Do you need toothpaste? Go to the drug store and mull the 18 different types you can buy. Looking to buy a T-shirt to work out in? There are six different styles you might want to consider. A jar of spaghetti sauce? Ooy. Get ready to spend 15 minutes considering the plethora of offerings.
All this is good, most of the time, but sometimes I’m flummoxed by all the options and beset by doubts about making the right decision.
At Donnelly’s Soft Ice Cream stand outside of Saranac Lake, the decision is already made for you. The longtime Adirondack purveyor of creamy treats sells just one kind of ice cream a day. That’s it. You can choose what size you want, but they only serve one flavor a day and that flavor is mixed with vanilla in a twist.
Oh, you also can buy eggs or butter while you are in the tiny shop.
I got to try this Adirondack staple a couple weekends ago as Daughter B and I traveled through a few of the Adirondacks’ “Lake” communities — Long Lake, Tupper Lake, Saranac Lake, and Rainbow Lake. Daughter B’s friend and college roommate brought us to Donnelly’s after meeting us and walking us through the terrific Wild Center museum in Tupper Lake.
Friend E, who works at Donnelly’s during the summer, had told us about the one-flavor-a-day rule but I just couldn’t believe it was true until we walked in the door and learned the cold, hard truth: it was chocolate with a vanilla twist or nothing at all.
In a world of options, how does Donnelly’s survive this way? Mainly it’s through truly wondrous ice cream. The ice cream is creamy, smooth, and flavorful. It is produced using the same machine that was installed back in 1953.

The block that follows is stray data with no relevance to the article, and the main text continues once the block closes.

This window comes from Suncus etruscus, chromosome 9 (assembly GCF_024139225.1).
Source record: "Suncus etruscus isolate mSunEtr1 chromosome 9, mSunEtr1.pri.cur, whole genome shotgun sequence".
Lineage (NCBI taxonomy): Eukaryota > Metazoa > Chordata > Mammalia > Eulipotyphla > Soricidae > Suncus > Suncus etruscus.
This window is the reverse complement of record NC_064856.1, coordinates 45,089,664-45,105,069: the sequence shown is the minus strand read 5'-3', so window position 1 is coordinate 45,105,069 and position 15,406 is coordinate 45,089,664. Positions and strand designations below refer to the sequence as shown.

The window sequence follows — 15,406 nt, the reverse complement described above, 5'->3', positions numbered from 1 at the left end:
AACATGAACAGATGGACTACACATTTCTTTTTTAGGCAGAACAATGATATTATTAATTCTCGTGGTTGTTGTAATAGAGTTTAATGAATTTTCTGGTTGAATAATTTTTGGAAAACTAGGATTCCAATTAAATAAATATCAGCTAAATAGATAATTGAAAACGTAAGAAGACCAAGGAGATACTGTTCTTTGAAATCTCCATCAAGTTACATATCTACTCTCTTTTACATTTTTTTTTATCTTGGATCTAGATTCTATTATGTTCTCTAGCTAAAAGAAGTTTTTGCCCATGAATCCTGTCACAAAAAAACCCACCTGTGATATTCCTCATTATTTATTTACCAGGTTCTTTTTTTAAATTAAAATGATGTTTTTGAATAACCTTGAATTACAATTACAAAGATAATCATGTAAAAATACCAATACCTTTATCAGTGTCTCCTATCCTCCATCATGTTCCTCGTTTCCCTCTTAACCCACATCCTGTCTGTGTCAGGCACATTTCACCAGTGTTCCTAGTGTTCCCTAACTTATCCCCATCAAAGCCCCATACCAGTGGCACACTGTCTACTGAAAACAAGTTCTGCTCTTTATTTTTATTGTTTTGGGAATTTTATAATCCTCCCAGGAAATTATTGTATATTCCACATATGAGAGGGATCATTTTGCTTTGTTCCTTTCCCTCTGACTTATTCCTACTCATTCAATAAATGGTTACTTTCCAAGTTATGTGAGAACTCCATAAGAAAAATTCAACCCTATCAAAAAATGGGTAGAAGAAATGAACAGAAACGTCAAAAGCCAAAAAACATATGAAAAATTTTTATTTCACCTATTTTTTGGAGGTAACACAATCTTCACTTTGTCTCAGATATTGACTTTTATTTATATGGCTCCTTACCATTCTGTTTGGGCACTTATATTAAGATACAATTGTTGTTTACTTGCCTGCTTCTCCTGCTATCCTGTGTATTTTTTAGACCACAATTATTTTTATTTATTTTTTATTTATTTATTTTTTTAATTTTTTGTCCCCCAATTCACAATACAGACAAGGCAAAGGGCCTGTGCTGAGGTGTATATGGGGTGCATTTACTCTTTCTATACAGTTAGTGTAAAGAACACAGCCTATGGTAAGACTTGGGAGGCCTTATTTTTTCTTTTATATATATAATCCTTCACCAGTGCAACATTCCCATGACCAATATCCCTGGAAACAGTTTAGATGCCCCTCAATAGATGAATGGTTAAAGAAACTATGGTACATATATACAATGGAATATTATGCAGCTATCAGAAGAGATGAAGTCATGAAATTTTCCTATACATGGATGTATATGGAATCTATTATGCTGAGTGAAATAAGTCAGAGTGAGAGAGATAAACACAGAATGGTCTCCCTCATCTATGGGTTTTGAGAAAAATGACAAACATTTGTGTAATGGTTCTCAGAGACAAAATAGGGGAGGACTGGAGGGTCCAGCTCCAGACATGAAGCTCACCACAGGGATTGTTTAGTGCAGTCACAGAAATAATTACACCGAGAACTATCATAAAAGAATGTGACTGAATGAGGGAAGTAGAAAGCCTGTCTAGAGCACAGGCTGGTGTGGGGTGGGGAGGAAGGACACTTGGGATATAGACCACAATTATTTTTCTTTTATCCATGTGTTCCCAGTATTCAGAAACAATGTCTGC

As Friend E explained, there are long lines out the door on warm summer nights. You can visit Donnelly’s Facebook page to see how devoted their patrons are, and also what flavors are available on which days.
We earned our chocolate twist cones that day because we had walked quite a bit during our first-ever stop at The Wild Center. This outstanding natural history center is a must-see the next time you’re traveling through the ‘dacks.
There are plenty of interactive exhibits for the children, and beautifully laid-out spaces that provide a wealth of information about the wildlife that fills the 6-million acre Adirondack Park. We loved watching two of the center’s four otters put on a show for us as they were fed special treats tucked into chunks of shaved ice. We were able to walk through some of the back rooms and see timber rattlesnakes, owls, and porcupines that call the center home.
When you go, make sure you leave time to watch the Planet Adirondack virtual exhibition that features a floating Earth. Driven by a software program accessed by a guide using an iPad, some 500 data sets are available for display on the Earth. Four projectors showed vivid illustrations of hurricane patterns, airline traffic, and water currents. We could watch how Super Storm Sandy crawled up the East Coast and how powerful tsunamis can be, oohing and aaahing as data from the National Oceanic and Atmospheric Administration was displayed through compelling crystal-clear visuals.
The center, which is the first LEED-certified museum in New York state, also offers walking trails, a playground, and a chance to canoe on its 31-acre campus. It really is a great place to enjoy and learn about the Adirondacks.